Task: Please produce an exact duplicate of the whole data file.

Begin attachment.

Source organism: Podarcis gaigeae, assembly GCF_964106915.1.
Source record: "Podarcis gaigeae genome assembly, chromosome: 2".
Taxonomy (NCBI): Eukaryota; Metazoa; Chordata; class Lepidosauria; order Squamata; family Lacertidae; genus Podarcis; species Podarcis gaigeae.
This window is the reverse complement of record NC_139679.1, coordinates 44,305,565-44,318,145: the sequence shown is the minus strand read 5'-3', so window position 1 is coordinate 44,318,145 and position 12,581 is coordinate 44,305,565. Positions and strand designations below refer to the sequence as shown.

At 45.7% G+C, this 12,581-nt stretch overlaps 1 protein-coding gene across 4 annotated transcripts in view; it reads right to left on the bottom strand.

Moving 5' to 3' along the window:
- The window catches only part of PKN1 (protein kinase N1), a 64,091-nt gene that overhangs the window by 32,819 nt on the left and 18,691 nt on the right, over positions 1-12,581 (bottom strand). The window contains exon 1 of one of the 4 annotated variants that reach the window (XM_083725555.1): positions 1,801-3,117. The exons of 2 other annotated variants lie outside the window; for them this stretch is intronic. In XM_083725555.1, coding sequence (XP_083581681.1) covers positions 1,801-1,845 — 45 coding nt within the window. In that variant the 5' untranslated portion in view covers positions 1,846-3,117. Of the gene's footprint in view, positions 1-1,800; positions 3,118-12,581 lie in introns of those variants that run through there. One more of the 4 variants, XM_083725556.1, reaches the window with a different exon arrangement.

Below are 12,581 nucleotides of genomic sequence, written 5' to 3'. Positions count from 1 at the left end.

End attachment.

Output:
Source organism: Podarcis gaigeae, assembly GCF_964106915.1.
Source record: "Podarcis gaigeae genome assembly, chromosome: 2".
Taxonomy (NCBI): Eukaryota; Metazoa; Chordata; class Lepidosauria; order Squamata; family Lacertidae; genus Podarcis; species Podarcis gaigeae.
This window is the reverse complement of record NC_139679.1, coordinates 44,305,565-44,318,145: the sequence shown is the minus strand read 5'-3', so window position 1 is coordinate 44,318,145 and position 12,581 is coordinate 44,305,565. Positions and strand designations below refer to the sequence as shown.

At 45.7% G+C, this 12,581-nt stretch overlaps 1 protein-coding gene across 4 annotated transcripts in view; it reads right to left on the bottom strand.

Moving 5' to 3' along the window:
- The window catches only part of PKN1 (protein kinase N1), a 64,091-nt gene that overhangs the window by 32,819 nt on the left and 18,691 nt on the right, over positions 1-12,581 (bottom strand). The window contains exon 1 of one of the 4 annotated variants that reach the window (XM_083725555.1): positions 1,801-3,117. The exons of 2 other annotated variants lie outside the window; for them this stretch is intronic. In XM_083725555.1, coding sequence (XP_083581681.1) covers positions 1,801-1,845 — 45 coding nt within the window. In that variant the 5' untranslated portion in view covers positions 1,846-3,117. Of the gene's footprint in view, positions 1-1,800; positions 3,118-12,581 lie in introns of those variants that run through there. One more of the 4 variants, XM_083725556.1, reaches the window with a different exon arrangement.

Below are 12,581 nucleotides of genomic sequence, written 5' to 3'. Positions count from 1 at the left end.